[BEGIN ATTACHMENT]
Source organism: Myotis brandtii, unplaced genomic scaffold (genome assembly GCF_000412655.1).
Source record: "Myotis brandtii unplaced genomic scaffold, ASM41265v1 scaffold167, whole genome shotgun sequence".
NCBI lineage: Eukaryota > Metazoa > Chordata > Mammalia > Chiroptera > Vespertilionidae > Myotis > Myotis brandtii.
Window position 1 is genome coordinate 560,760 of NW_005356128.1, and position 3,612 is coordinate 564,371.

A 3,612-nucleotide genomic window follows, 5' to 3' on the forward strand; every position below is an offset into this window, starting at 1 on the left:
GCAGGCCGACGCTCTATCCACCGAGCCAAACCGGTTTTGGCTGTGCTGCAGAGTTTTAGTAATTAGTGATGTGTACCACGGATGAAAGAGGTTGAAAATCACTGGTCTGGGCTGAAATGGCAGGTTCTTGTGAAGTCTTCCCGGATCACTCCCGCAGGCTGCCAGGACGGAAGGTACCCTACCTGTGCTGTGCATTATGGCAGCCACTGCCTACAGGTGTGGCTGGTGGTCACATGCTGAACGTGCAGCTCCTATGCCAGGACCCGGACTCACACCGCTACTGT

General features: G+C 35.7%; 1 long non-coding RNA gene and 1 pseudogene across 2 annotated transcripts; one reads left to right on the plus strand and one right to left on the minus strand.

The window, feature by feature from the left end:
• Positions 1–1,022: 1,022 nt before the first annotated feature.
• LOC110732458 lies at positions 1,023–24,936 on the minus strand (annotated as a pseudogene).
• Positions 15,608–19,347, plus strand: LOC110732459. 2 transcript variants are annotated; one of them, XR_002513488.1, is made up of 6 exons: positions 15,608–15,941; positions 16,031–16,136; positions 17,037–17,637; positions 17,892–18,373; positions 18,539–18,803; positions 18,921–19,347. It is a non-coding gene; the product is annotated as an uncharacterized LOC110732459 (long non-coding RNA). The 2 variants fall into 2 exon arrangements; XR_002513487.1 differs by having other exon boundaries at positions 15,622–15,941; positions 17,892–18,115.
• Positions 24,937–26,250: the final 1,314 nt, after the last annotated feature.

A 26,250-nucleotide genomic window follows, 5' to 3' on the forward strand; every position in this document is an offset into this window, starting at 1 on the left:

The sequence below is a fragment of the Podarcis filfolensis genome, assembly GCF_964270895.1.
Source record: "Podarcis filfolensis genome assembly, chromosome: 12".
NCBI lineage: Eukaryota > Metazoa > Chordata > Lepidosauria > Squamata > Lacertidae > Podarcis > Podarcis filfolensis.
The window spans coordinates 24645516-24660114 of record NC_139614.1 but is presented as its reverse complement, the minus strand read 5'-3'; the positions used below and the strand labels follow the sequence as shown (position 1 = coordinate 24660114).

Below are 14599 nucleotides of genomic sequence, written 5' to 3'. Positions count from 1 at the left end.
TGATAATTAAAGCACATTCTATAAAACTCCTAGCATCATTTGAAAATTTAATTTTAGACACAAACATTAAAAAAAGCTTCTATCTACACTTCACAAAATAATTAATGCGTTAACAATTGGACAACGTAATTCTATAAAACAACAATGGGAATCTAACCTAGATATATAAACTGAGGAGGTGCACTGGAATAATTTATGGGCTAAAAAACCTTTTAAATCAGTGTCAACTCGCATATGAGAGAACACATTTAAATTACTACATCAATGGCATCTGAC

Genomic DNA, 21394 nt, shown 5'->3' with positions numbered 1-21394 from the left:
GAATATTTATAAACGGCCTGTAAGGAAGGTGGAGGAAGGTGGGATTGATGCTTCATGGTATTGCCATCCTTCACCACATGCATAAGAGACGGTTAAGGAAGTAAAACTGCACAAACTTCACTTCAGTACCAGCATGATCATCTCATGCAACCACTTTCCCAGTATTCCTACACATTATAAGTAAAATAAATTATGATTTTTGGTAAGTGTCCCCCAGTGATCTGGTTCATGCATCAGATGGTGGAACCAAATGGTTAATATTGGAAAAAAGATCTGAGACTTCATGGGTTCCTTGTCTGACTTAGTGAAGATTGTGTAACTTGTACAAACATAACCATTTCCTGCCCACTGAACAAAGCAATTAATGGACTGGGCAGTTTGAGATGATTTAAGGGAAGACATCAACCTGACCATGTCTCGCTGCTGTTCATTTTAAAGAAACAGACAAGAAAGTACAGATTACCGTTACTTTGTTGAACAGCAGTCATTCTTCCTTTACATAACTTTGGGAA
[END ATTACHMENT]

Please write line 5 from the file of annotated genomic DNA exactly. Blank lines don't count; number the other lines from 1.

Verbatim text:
A 3,612-nucleotide genomic window follows, 5' to 3' on the forward strand; every position below is an offset into this window, starting at 1 on the left: